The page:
Business software giant SAP on Thursday introduced a cloudier version of its technology as it continues to push into the modern world of public cloud computing.
The new product, unveiled at an event in New York, promises to let business customers perform the same accounting, financial, and manufacturing management tasks as before, but in a more modern and efficient manner.
SAP, like rival Oracle, has been around for more than 40 years, and has spent the last few of them navigating a tricky transition from selling software that runs on customer sites (which it still offers) to software that performs the same functions but operates out of a shared data centers.
Many customers are turning to this public-cloud deployment rather than dropping lots of money to build and run their own data centers.
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While SAP (sap) already offers a version of this software that companies run on their own servers, the new cloud version, called SAP S/4HANA Cloud, will include four major updates each year as opposed to one big annual update for the on-premises version. And, it promises what techies call a self-service model so that users pick and choose the modules they need.
SAP says its use of embedded analytics as well as artificial intelligence and machine learning will make its software smarter and more automated than the competition. The "smart" software will learn from user actions which features to enable and set up, for example. It should be noted that nearly every business software company, from Microsoft (msft)to Salesforce.com (crm) to Oracle(orcl) is making the same claim.
Software rollout and updates should be as painless to users as smartphone updates, said Darren Roos, president of the unit responsible for the new software, told Fortune in advance of the event. "Every time I update my iPhone, the apps update and I'm aware of new capabilities but it's completely non-disruptive," he said.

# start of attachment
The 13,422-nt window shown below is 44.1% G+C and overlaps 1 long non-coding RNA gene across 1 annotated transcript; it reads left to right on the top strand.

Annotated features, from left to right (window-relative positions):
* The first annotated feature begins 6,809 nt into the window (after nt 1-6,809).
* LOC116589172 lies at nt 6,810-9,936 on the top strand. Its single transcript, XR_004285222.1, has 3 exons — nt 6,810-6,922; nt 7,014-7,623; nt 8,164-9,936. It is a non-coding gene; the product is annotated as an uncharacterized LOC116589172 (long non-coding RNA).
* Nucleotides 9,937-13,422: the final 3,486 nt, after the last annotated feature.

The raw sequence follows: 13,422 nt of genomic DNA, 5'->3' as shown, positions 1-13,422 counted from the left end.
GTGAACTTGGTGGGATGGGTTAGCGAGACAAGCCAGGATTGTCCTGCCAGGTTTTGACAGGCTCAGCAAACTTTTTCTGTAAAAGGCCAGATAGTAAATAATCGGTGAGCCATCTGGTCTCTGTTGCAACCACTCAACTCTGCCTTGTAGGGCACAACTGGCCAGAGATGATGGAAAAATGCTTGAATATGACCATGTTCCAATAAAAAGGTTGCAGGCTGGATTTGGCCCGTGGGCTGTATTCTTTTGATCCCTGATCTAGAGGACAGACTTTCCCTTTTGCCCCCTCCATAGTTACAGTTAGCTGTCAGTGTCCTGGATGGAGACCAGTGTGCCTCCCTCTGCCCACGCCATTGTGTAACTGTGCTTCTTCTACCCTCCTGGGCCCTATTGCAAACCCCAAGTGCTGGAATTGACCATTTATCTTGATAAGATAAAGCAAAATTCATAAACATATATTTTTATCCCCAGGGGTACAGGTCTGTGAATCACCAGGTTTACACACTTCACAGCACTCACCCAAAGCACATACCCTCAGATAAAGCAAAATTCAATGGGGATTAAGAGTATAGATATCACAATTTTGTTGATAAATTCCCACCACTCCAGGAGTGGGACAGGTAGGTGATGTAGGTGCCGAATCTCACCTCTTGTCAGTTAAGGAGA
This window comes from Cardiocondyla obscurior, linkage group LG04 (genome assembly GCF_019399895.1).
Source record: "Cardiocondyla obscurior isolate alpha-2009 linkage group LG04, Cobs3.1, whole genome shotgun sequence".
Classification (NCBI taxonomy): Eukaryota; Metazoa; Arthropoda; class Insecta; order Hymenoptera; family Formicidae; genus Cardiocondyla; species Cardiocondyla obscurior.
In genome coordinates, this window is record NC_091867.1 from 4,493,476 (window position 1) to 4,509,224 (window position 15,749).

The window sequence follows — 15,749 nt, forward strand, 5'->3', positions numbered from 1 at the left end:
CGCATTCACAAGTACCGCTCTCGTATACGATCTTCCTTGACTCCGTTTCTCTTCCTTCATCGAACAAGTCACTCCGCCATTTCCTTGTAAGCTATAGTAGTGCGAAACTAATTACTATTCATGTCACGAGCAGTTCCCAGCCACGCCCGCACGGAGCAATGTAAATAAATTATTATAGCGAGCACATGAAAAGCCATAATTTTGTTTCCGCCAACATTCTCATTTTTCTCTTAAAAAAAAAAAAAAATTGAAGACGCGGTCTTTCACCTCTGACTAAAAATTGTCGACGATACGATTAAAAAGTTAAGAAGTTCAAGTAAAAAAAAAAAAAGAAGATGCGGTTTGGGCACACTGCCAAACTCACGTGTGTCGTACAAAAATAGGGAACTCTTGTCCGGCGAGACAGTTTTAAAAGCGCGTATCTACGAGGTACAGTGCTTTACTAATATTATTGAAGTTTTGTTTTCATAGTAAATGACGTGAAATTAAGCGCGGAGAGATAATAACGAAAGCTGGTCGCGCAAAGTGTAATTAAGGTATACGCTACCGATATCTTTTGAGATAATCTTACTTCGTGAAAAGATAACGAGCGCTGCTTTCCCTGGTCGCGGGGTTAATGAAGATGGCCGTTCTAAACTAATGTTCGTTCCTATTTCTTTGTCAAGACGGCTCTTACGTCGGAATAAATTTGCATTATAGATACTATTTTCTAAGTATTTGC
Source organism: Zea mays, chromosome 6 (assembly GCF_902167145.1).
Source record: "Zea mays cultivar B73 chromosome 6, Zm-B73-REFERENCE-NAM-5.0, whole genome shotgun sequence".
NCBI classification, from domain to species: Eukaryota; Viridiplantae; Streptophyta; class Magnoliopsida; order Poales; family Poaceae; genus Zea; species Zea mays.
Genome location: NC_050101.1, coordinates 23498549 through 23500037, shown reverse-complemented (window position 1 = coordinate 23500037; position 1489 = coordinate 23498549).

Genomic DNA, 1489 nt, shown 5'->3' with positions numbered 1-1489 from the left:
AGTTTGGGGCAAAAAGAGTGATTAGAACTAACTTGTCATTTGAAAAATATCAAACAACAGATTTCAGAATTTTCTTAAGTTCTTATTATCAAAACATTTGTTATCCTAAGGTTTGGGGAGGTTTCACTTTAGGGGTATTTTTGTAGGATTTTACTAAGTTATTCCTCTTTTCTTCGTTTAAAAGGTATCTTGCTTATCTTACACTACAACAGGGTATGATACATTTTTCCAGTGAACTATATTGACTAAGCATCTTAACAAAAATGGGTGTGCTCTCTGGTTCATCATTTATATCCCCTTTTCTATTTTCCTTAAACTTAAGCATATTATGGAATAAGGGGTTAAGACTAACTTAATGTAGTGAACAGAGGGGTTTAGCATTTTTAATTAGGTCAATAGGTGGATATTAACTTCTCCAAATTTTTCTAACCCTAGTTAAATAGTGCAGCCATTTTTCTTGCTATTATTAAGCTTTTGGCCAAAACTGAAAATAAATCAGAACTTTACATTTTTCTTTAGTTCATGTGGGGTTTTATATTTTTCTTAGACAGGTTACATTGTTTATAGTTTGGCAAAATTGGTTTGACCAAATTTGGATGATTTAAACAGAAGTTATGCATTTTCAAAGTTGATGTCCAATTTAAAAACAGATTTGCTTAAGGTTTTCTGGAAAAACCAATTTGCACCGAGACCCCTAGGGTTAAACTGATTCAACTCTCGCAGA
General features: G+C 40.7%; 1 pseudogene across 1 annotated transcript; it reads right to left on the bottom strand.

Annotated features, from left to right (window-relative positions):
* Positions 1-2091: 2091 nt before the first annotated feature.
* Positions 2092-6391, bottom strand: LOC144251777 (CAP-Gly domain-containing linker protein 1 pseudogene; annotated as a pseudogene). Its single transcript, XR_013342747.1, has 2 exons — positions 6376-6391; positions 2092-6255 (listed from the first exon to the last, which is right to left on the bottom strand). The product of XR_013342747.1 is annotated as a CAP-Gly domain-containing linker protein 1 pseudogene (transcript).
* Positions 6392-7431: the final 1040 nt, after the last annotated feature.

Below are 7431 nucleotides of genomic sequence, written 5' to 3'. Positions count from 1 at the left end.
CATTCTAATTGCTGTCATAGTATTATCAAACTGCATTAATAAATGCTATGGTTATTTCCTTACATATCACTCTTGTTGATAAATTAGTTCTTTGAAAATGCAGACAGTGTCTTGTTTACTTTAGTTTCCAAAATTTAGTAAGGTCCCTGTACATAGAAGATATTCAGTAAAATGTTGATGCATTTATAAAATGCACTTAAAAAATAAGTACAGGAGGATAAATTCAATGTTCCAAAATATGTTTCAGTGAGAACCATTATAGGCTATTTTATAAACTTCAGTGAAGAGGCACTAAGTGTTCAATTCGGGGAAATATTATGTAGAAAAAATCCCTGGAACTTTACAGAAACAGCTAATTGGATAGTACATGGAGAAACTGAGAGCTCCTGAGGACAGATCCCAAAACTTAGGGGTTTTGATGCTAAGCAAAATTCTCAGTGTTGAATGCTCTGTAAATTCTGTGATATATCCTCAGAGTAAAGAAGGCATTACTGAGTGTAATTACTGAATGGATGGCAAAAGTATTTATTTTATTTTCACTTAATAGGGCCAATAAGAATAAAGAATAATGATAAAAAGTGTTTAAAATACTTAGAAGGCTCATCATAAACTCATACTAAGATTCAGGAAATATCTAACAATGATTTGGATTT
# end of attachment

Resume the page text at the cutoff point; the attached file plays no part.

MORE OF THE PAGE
That's a tall order in this world of what big software providers calls Enterprise Resource Planning (ERP) software. These products are big, complicated packages with modules that do everything from managing manufacturing processes, to tracking inventory, to paying bills, to logging payments. It's hard to make such complex stuff work as easily as an iPhone app.
While ERP has long been SAP's central business, the company has branched out in the past five years or so. Starting in 2011, it's bought online software providers including SuccessFactors (human resources); Concur (expense account and travel booking); hybris (e-commerce) and Fieldglass (temporary workforce management) to broaden its portfolio.
The product is now available from three SAP data centers in Germany, the U.S. and Australia, which cover the bulk, but not all of SAP's markets. SAP plans roll outs in other regions in the future.
After that, the software may also be offered on third-party public clouds like Amazon (amzn) Web Services, Microsoft Azure, Google (googl) Cloud Platform, or IBM (ibm) Softlayer. That decision will be made based on customer demand, Roos said.
Thursday's news shows progress in putting what is still SAP's central business more firmly in the cloud as well. At the event, SAP chief executive Bill McDermott said he expects cloud revenue to outstrip revenue from traditional on-premises products next year.